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Louis Audet, President and Chief Executive Officer of Cogeco Cable warns that the company is not prepared to accept sky-rocketing charges to carry specialty channels featuring hockey games. (NATHAN DENETTE/THE CANADIAN PRESS)
Louis Audet, President and Chief Executive Officer of Cogeco Cable warns that the company is not prepared to accept sky-rocketing charges to carry specialty channels featuring hockey games. (NATHAN DENETTE/THE CANADIAN PRESS)

Cogeco plans to fight price increases for broadcasts of NHL games Add to ...

Cable operator Cogeco Cable Inc. is promising it will fight any large fee increases that follow the NHL’s blockbuster agreement to sell its Canadian broadcasting rights to Rogers Communications Inc., an early sign of the friction the $5.2-billion deal could create.

Rogers is expected to charge regional cable companies substantially more for hockey game broadcasts to help pay for the 12-year pact announced this week. Those costs are likely to be passed on to consumers.

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But the second-biggest cable company in Ontario and Quebec is warning that it is not prepared to accept sky-rocketing charges to carry specialty channels featuring hockey games.

“We fight tooth and nail for our clients, in difficult negotiations, to make sure that prices [for channels] don’t increase too much. And if someone makes an unreasonable request, then we will have a dispute, an amicable one,” said Louis Audet, president and CEO of Cogeco Inc., parent company of Cogeco Cable.

“And if that doesn’t work, then we will complain to the [broadcasting regulator] CRTC, which is now much more sympathetic to consumers,” he added.

Mr. Audet commented on the $5.2-billion deal on Thursday as he met informally with reporters in Montreal to expound Cogeco’s strategy, just as the telecom and broadcasting industries are undergoing a sea of of technological and regulatory changes. The Conservative government is now keen on putting consumer interests in front of industry interests in a populist electoral bid.

This shift in public policy has led in recent months to a number of clashes between Harper cabinet members and telecom industry executives. They have been disputing each others’ claims through newspaper and television ads.

Mr. Audet said the open conflict is “extremely regrettable,” but he didn’t pass on the opportunity to add his own two cents. “Obviously, the executives at Bell are much more aggressive these days. They adopted a strategy, and they got a reaction back, which shouldn’t surprise anyone,” the Cogeco leader said of his Quebec rival.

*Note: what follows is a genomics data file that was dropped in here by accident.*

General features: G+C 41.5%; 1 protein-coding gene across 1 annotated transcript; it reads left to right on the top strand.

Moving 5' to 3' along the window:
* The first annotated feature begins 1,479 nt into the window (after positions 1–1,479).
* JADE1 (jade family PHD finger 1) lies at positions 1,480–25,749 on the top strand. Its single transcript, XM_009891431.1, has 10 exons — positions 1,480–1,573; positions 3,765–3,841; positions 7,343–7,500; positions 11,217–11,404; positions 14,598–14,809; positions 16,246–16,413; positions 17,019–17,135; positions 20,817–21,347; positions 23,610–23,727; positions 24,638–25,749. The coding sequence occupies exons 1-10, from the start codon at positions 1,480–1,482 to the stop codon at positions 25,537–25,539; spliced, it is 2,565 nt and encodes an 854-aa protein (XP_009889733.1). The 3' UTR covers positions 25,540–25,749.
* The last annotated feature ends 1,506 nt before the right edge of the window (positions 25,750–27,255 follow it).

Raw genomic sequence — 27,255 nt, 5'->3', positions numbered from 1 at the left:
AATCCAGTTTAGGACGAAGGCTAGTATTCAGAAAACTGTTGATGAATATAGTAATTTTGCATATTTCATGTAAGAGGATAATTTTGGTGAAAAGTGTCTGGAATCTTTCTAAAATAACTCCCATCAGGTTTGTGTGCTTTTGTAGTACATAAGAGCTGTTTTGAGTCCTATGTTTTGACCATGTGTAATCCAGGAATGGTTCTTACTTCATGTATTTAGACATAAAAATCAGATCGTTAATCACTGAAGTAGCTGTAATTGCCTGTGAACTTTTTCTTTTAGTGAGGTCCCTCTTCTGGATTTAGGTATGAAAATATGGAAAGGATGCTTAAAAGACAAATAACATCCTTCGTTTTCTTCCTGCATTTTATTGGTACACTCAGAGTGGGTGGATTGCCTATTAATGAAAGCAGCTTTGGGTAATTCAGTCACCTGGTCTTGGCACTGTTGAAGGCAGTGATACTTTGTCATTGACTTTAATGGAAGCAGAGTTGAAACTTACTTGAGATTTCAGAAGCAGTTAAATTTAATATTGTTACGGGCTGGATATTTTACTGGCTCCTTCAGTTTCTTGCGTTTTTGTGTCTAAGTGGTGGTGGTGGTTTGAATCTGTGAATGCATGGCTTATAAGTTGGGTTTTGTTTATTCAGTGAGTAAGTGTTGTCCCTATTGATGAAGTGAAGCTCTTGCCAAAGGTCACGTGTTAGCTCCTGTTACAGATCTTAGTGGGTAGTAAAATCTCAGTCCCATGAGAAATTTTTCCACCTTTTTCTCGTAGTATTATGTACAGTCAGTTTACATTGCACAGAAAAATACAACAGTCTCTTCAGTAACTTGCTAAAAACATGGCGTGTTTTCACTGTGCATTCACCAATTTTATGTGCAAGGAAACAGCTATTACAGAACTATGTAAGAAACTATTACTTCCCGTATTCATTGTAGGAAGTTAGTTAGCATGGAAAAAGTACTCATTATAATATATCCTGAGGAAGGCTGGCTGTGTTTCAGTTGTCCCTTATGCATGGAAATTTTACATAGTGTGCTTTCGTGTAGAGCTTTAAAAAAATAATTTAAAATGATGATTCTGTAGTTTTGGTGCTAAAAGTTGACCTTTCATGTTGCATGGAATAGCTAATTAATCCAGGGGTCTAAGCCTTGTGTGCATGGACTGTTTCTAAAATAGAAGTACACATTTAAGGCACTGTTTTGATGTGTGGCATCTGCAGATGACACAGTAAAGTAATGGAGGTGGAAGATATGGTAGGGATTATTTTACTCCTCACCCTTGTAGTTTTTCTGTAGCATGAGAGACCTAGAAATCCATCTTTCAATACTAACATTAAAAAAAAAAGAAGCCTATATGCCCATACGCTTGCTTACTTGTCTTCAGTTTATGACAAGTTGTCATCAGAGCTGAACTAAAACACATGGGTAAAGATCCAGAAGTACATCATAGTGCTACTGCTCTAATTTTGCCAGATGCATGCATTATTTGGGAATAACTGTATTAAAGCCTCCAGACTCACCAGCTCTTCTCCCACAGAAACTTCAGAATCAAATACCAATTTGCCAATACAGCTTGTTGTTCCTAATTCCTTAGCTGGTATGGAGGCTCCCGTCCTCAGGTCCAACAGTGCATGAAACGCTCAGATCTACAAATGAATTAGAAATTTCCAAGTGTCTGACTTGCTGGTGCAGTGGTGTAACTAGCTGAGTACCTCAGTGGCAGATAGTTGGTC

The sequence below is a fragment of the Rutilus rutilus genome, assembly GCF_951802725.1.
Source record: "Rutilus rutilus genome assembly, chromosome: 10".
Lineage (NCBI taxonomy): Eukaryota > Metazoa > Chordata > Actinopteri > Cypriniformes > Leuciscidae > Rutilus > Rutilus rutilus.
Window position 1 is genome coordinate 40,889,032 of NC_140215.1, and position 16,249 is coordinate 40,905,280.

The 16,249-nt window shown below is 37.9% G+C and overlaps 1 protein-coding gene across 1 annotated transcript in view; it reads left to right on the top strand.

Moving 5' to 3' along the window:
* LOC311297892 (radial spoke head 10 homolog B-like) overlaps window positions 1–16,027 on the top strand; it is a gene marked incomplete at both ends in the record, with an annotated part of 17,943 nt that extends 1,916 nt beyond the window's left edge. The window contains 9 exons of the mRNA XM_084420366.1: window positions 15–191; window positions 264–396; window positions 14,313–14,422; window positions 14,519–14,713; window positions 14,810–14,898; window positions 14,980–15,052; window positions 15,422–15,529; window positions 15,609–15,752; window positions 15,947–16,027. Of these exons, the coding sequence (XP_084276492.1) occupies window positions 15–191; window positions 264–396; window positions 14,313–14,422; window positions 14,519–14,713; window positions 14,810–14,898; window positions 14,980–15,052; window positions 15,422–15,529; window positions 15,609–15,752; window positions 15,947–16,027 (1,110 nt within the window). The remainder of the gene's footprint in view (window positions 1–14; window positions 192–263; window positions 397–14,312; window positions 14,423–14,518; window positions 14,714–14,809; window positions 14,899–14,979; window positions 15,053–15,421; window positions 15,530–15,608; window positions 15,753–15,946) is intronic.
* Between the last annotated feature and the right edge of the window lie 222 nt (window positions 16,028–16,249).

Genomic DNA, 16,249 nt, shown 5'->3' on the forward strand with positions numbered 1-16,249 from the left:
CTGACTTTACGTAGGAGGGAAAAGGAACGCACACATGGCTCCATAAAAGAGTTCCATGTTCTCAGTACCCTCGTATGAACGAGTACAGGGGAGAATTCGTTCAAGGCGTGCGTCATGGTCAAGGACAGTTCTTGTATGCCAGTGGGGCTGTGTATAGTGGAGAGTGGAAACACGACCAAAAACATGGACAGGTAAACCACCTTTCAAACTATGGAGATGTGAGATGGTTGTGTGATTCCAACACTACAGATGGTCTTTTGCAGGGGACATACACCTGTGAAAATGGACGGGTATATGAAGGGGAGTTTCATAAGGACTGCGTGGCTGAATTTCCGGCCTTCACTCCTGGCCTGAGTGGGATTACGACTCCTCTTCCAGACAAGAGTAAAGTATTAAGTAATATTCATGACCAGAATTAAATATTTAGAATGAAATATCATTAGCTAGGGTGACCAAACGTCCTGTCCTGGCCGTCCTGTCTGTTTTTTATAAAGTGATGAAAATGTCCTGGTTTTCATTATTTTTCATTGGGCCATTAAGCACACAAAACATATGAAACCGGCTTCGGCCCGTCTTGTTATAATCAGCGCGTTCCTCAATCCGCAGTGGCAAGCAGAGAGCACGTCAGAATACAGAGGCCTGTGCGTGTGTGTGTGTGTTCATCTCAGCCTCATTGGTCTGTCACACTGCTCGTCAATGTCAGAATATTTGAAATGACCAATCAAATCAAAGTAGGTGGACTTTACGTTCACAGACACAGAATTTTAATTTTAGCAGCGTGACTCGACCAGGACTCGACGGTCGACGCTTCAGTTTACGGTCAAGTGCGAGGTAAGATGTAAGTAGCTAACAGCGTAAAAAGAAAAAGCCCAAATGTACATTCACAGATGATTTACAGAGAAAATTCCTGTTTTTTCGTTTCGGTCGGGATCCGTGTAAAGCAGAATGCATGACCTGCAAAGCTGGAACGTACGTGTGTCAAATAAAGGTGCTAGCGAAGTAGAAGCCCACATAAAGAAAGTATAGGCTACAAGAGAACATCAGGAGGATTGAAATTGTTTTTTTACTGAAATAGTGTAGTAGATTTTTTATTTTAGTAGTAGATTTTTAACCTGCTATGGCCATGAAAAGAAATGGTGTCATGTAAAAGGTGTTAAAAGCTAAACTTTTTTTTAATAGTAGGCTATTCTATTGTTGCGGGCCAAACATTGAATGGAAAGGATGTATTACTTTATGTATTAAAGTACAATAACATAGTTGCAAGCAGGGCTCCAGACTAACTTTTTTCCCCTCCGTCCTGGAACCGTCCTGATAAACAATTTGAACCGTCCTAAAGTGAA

“It’s sad because the industry as a whole invests about 60 per cent of its cash assets in building networks, and now its people are coming across as a bunch of good-for-nothings,” Mr. Audet added.

The telecom industry always had a good relationship with Ottawa, Mr. Audet noted. “It’s unfortunate this collaboration deteriorated: This is bad for the country,” he said.

One such contentious issue is the prospect of a new “pick and pay” business model that could replace the current bundling system by which viewers are forced to pay for a group of television channels even if they dislike a number of them. The Conservatives have asked the federal broadcast regulator to prepare a report on how “pick and pay” would work after promising to consumers they would only have to pay for the channels they really want to watch. The CRTC has until April 30 to submit its findings.

But while Bell Media has warned Ottawa this might lead to “unintended consequences,” such as diminished funding for original Canadian programming, Cogeco Cable says it is embracing the change. The Montreal-based company intends to introduce cheaper “pick and pay” packages “quite in the near term,” Mr. Audet said. Those packages could even be offered before the new regulation is set in stone, given “we will know pretty quickly where they are going.”

“You can’t resist change, so you might as well take it head on and make something out of it,” Mr. Audet said.

Cogeco and other television providers such as Vidéotron have already introduced some form of à la carte programming in Quebec. However, analysts such as Dvai Ghose of Canaccord Genuity doubt cable providers can introduce cheaper television packages without hurting their bottom line. “Our margins haven’t been overly impacted,” Mr. Audet retorted.

Nonetheless, Cogeco Cable’s Canadian cable services, which account for two thirds of the company’s $1.7-billion revenue in fiscal 2013, are mature. And Cogeco is foreseeing its future growth in enterprise data services, where the company expects a 23 per cent annual growth rate through 2017.

 
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